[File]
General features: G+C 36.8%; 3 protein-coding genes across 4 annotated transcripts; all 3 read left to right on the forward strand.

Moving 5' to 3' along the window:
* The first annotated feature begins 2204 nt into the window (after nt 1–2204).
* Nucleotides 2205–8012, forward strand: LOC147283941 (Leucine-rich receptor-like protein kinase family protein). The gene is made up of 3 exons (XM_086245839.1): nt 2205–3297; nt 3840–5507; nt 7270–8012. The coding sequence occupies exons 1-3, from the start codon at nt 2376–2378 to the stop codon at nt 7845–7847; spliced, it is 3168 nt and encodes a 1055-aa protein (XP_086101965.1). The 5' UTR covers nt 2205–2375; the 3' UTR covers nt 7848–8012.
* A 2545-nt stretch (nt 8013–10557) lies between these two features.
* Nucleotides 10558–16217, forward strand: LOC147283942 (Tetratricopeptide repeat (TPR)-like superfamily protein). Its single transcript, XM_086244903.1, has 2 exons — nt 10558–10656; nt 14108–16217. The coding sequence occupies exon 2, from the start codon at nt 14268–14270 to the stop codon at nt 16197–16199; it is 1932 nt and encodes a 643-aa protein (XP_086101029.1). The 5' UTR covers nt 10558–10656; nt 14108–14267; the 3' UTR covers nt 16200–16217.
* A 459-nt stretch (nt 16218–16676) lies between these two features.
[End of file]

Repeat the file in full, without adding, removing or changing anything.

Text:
General features: G+C 36.8%; 3 protein-coding genes across 4 annotated transcripts; all 3 read left to right on the forward strand.

Moving 5' to 3' along the window:
* The first annotated feature begins 2204 nt into the window (after nt 1–2204).
* Nucleotides 2205–8012, forward strand: LOC147283941 (Leucine-rich receptor-like protein kinase family protein). The gene is made up of 3 exons (XM_086245839.1): nt 2205–3297; nt 3840–5507; nt 7270–8012. The coding sequence occupies exons 1-3, from the start codon at nt 2376–2378 to the stop codon at nt 7845–7847; spliced, it is 3168 nt and encodes a 1055-aa protein (XP_086101965.1). The 5' UTR covers nt 2205–2375; the 3' UTR covers nt 7848–8012.
* A 2545-nt stretch (nt 8013–10557) lies between these two features.
* Nucleotides 10558–16217, forward strand: LOC147283942 (Tetratricopeptide repeat (TPR)-like superfamily protein). Its single transcript, XM_086244903.1, has 2 exons — nt 10558–10656; nt 14108–16217. The coding sequence occupies exon 2, from the start codon at nt 14268–14270 to the stop codon at nt 16197–16199; it is 1932 nt and encodes a 643-aa protein (XP_086101029.1). The 5' UTR covers nt 10558–10656; nt 14108–14267; the 3' UTR covers nt 16200–16217.
* A 459-nt stretch (nt 16218–16676) lies between these two features.